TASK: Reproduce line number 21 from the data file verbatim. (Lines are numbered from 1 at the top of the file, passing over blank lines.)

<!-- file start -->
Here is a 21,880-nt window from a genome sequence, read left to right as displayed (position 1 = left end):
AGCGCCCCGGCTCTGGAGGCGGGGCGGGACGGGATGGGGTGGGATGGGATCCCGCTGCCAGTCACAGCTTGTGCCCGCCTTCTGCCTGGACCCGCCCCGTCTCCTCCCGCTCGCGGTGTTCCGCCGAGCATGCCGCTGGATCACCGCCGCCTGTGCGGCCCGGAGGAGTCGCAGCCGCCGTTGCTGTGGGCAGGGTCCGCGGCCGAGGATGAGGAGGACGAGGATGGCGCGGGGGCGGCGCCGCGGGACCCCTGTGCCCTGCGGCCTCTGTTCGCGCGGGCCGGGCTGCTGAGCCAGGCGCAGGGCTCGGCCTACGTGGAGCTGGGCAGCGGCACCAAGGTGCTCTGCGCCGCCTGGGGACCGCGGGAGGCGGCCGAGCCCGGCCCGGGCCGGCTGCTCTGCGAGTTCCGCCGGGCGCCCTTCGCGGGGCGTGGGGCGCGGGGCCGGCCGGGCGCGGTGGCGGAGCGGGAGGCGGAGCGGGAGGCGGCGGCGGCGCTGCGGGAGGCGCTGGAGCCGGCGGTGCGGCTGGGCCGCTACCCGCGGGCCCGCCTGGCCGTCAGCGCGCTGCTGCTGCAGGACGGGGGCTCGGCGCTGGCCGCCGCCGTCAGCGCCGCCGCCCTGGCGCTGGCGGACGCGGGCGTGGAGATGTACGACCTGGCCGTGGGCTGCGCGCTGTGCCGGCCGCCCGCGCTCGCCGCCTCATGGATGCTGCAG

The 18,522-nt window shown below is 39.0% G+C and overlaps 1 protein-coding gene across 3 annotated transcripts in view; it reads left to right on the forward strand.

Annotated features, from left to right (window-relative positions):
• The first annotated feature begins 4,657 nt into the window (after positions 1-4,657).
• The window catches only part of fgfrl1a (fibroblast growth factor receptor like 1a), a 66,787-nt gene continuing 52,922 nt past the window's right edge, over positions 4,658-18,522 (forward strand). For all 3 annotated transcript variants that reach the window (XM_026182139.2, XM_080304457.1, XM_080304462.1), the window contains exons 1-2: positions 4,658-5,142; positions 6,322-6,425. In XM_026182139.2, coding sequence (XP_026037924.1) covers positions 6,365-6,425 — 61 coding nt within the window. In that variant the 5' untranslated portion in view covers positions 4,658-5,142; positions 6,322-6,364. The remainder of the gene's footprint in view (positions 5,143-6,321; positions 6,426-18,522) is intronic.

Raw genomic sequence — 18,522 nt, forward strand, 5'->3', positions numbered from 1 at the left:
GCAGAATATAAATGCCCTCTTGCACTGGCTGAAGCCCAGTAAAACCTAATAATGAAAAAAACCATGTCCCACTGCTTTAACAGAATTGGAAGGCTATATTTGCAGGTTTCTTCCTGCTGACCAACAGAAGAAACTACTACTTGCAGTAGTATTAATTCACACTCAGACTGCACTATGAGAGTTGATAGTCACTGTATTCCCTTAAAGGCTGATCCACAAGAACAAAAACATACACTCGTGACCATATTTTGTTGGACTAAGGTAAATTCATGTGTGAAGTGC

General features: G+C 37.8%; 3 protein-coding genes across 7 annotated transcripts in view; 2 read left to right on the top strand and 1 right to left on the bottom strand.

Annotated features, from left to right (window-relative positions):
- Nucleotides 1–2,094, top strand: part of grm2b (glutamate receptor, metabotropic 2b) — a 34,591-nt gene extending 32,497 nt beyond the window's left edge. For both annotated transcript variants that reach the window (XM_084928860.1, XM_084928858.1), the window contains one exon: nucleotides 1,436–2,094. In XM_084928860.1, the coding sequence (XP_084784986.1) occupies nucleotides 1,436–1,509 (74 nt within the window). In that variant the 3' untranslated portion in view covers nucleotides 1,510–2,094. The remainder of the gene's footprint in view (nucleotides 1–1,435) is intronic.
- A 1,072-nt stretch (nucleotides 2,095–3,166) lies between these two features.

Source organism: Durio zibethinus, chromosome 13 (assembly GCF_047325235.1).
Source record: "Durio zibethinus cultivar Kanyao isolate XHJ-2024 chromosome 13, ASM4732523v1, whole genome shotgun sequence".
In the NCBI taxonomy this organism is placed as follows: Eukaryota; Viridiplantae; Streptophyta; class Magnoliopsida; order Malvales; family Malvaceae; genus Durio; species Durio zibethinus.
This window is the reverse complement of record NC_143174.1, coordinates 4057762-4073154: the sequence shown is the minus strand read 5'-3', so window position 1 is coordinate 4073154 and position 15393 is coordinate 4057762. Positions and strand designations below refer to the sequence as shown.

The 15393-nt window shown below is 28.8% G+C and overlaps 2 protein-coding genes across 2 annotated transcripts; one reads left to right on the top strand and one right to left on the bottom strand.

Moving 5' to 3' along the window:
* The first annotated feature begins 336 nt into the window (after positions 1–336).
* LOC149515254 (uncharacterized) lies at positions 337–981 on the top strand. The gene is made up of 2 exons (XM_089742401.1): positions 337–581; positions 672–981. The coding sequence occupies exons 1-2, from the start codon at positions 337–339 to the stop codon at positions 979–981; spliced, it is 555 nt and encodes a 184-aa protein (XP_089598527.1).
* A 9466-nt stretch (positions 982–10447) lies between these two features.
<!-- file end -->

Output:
* A 9466-nt stretch (positions 982–10447) lies between these two features.